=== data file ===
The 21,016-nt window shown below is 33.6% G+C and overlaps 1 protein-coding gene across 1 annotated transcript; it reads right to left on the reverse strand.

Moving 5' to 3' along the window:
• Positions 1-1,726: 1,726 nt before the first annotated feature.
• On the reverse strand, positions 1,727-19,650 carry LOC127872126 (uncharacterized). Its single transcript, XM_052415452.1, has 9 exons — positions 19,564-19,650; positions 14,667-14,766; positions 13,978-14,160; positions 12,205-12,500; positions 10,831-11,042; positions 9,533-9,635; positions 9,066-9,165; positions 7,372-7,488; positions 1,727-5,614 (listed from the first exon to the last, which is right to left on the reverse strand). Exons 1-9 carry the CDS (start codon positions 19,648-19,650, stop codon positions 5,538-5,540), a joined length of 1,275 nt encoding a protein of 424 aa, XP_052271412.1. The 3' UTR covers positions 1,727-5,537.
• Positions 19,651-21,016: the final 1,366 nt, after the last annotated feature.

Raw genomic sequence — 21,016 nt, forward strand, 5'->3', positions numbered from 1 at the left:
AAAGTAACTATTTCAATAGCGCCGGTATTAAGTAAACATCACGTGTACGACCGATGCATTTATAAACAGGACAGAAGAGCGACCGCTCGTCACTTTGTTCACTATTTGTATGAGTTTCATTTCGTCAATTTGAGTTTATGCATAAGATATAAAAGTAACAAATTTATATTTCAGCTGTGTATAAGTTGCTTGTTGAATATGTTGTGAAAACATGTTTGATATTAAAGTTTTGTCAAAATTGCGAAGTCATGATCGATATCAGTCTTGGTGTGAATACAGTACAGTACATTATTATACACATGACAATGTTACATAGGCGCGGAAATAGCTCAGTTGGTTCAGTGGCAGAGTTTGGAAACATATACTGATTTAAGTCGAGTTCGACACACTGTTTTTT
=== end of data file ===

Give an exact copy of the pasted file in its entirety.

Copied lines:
The 21,016-nt window shown below is 33.6% G+C and overlaps 1 protein-coding gene across 1 annotated transcript; it reads right to left on the reverse strand.

Moving 5' to 3' along the window:
• Positions 1-1,726: 1,726 nt before the first annotated feature.
• On the reverse strand, positions 1,727-19,650 carry LOC127872126 (uncharacterized). Its single transcript, XM_052415452.1, has 9 exons — positions 19,564-19,650; positions 14,667-14,766; positions 13,978-14,160; positions 12,205-12,500; positions 10,831-11,042; positions 9,533-9,635; positions 9,066-9,165; positions 7,372-7,488; positions 1,727-5,614 (listed from the first exon to the last, which is right to left on the reverse strand). Exons 1-9 carry the CDS (start codon positions 19,648-19,650, stop codon positions 5,538-5,540), a joined length of 1,275 nt encoding a protein of 424 aa, XP_052271412.1. The 3' UTR covers positions 1,727-5,537.
• Positions 19,651-21,016: the final 1,366 nt, after the last annotated feature.

Raw genomic sequence — 21,016 nt, forward strand, 5'->3', positions numbered from 1 at the left:
AAAGTAACTATTTCAATAGCGCCGGTATTAAGTAAACATCACGTGTACGACCGATGCATTTATAAACAGGACAGAAGAGCGACCGCTCGTCACTTTGTTCACTATTTGTATGAGTTTCATTTCGTCAATTTGAGTTTATGCATAAGATATAAAAGTAACAAATTTATATTTCAGCTGTGTATAAGTTGCTTGTTGAATATGTTGTGAAAACATGTTTGATATTAAAGTTTTGTCAAAATTGCGAAGTCATGATCGATATCAGTCTTGGTGTGAATACAGTACAGTACATTATTATACACATGACAATGTTACATAGGCGCGGAAATAGCTCAGTTGGTTCAGTGGCAGAGTTTGGAAACATATACTGATTTAAGTCGAGTTCGACACACTGTTTTTT